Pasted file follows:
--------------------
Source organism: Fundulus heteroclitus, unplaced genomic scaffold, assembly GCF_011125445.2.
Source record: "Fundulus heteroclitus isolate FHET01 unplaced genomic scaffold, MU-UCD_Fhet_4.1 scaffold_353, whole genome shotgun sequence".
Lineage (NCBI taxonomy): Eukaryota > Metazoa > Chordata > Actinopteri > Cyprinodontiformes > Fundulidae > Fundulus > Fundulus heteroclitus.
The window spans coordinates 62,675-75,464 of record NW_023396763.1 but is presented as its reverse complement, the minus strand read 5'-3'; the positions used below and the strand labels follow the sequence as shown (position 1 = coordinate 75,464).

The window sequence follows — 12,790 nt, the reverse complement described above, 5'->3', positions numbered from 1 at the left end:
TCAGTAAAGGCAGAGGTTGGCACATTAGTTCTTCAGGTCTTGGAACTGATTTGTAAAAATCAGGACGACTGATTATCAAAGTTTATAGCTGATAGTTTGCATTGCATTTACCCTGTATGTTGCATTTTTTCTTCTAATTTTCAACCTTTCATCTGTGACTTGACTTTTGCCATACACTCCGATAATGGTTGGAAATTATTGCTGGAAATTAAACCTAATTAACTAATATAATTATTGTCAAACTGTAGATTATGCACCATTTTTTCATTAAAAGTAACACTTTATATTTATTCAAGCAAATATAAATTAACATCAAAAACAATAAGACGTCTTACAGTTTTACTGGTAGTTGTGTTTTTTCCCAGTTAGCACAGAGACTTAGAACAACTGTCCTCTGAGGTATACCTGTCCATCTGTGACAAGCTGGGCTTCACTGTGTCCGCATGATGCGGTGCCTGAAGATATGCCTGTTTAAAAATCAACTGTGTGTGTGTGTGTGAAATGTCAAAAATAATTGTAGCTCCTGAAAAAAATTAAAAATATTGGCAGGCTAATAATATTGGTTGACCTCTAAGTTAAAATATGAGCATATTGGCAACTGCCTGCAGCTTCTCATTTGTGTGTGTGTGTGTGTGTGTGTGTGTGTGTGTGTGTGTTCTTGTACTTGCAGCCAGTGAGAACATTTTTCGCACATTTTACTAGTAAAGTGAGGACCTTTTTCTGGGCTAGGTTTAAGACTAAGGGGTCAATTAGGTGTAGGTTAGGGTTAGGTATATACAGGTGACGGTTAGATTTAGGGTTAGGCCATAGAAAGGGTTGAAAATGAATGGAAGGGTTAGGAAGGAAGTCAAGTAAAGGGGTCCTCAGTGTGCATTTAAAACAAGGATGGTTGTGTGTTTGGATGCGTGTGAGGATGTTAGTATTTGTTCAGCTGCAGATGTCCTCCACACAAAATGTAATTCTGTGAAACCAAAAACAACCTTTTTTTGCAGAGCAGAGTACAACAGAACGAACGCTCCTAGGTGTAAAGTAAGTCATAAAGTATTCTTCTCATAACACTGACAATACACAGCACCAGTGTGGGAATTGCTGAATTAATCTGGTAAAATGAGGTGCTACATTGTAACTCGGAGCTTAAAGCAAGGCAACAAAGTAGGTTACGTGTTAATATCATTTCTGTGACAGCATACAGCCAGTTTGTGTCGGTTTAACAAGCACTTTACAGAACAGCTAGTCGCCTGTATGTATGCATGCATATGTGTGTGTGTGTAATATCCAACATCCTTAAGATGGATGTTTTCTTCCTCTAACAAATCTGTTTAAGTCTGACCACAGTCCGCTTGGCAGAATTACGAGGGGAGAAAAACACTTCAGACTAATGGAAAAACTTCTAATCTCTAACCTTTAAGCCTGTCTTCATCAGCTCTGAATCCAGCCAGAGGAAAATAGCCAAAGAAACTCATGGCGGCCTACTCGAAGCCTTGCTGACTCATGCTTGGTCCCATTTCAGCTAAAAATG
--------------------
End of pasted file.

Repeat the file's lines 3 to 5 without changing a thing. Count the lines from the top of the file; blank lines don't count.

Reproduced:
Lineage (NCBI taxonomy): Eukaryota > Metazoa > Chordata > Actinopteri > Cyprinodontiformes > Fundulidae > Fundulus > Fundulus heteroclitus.
The window spans coordinates 62,675-75,464 of record NW_023396763.1 but is presented as its reverse complement, the minus strand read 5'-3'; the positions used below and the strand labels follow the sequence as shown (position 1 = coordinate 75,464).

The window sequence follows — 12,790 nt, the reverse complement described above, 5'->3', positions numbered from 1 at the left end: